Greek artifacts exhibited underwater off the Asia Minor coastline


The “Lycia-Kaş Underwater Art Park" will exhibit replicas of smuggled historical Greek civilization artifacts under the sea in Turkey's southern province of Attaleia (Ἀττάλεια, Turkish: Antalya) in the district of Antifellos (Αντίφελλος, Turkish: Kaş).

More than 650 lost Greek artifacts from the ancient city of Lycia (Λυκία) will be presented to visitors of the art park in an area of approximately 10,000 square meters under the sea.

The Greek artificts were lowered into the water by divers.

Underwater photographer Şükrü Gürsoy made 25 dives and stayed underwater for 30 hours to capture the moments while the artworks were being replaced in the water.

“The purpose is to create an area where visitors who come to the region with tour boats can watch without diving," said Kaş District Governor Şaban Arda Yazıcı.

"The artifacts lowered into the Limanağzı region will offer pleasant visuals to visitors in a depth of 5 meters to 20 meters.

"Thanks to the project, the pressure of the boats that anchor heavily in the area where the artifacts are unloaded will be prevented, and fixed vaults will be placed on the area in order to protect the posedonia meadows.”

Among the works to be exhibited underwater are the columns on the Patara Colonnaded Street, Poseidon and his Horses, the Chimera and the Legend of Bellarophoron, and the Erbinna Monument (Nereids) in the ancient city of Xanthos that stand out.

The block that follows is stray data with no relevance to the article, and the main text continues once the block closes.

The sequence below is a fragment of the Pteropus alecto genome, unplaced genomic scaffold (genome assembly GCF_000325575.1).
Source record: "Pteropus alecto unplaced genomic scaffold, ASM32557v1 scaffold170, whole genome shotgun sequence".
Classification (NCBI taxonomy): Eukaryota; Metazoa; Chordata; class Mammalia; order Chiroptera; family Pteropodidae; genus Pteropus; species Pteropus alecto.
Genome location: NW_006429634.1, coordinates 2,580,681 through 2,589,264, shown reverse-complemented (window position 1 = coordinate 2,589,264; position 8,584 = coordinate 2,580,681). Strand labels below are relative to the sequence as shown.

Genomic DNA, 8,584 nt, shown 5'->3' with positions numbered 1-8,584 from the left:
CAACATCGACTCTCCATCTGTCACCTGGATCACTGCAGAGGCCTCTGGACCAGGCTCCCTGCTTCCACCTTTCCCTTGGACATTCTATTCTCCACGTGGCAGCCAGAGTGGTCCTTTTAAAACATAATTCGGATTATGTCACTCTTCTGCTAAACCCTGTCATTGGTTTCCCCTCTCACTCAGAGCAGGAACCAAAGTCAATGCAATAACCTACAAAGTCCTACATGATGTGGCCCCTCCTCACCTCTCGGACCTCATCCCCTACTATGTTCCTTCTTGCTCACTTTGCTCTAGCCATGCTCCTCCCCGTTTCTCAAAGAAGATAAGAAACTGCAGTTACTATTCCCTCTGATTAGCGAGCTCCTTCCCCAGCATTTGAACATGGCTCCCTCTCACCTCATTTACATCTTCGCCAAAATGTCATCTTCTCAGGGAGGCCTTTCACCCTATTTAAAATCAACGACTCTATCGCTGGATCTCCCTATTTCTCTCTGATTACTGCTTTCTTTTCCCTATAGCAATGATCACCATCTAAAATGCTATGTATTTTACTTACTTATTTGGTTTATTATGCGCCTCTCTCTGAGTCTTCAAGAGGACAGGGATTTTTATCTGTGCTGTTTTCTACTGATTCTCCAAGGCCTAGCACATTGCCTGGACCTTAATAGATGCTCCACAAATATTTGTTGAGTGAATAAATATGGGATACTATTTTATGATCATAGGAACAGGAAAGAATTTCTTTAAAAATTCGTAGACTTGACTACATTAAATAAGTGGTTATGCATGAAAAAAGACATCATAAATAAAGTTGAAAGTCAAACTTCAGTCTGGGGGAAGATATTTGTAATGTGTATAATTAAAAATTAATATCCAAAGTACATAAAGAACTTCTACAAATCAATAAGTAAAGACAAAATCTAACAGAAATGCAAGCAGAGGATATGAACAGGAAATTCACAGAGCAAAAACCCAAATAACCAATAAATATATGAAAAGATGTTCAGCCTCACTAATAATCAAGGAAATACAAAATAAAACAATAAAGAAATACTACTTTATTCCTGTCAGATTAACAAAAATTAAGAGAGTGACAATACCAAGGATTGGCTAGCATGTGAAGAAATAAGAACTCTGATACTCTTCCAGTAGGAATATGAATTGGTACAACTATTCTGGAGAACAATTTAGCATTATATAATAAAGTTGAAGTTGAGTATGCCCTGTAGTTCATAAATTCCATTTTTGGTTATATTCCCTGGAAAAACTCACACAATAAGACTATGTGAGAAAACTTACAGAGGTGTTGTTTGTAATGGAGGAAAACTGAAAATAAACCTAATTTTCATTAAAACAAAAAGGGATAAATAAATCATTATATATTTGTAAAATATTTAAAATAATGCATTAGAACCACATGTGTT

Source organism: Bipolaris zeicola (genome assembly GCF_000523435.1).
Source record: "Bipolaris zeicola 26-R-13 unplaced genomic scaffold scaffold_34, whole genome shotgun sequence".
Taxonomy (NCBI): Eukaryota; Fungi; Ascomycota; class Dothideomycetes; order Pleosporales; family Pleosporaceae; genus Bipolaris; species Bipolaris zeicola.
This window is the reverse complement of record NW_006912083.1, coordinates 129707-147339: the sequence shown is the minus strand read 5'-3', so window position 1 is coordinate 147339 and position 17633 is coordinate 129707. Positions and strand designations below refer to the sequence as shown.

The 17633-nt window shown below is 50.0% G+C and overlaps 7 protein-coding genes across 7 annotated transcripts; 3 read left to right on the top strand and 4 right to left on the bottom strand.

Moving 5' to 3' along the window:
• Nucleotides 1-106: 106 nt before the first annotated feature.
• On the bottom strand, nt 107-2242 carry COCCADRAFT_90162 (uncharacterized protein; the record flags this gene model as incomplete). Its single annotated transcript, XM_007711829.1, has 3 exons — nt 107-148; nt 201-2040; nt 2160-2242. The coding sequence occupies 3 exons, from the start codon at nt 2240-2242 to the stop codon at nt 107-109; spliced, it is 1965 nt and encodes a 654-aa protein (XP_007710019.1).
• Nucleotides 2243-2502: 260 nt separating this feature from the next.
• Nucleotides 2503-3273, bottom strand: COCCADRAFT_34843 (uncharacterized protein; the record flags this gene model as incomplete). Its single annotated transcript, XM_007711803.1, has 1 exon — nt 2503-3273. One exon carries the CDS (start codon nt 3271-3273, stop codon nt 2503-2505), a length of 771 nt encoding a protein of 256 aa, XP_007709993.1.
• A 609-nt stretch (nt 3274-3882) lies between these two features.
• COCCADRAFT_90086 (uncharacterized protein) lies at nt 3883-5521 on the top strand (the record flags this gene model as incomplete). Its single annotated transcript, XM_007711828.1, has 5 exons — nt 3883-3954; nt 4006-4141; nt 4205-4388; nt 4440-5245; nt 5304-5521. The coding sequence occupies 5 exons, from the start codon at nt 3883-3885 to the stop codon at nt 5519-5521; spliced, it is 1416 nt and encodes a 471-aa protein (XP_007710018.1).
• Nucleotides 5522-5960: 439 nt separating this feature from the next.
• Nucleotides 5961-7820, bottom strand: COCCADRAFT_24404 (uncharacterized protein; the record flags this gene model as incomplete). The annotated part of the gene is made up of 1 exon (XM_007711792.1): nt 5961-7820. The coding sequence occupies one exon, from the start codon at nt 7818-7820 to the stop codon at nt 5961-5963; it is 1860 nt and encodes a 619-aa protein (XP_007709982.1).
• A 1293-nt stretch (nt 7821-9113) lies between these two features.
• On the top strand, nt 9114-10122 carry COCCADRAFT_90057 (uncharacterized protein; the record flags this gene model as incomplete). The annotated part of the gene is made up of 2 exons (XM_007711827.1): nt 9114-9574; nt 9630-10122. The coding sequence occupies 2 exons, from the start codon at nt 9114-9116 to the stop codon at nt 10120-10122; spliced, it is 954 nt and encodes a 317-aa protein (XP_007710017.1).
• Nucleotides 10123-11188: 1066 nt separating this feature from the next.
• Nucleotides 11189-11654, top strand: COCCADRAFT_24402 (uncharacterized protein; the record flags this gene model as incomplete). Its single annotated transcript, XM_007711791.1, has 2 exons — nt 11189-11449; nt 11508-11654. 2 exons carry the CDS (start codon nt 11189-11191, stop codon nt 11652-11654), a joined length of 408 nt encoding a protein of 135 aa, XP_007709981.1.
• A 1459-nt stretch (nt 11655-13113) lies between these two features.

Lycia appears as an important figure in Greek mythology and is frequently referenced.

The historian Herodotus records one version of Lycian descent, claiming that the inhabitants of Lycia were originally from Crete (1.173.3).

He relates their origin to a royal dispute between the two sons of Europa, namely Sarpedon and Minos. Sarpedon, the defeated brother, was cast out but went on to found Lycia.

During this period, Herodotus claims that the settlement was known as Termilae.

It was not until a man called Lycus, who was banished from Athens, arrived at Termilae that the site was then known as Lycia.

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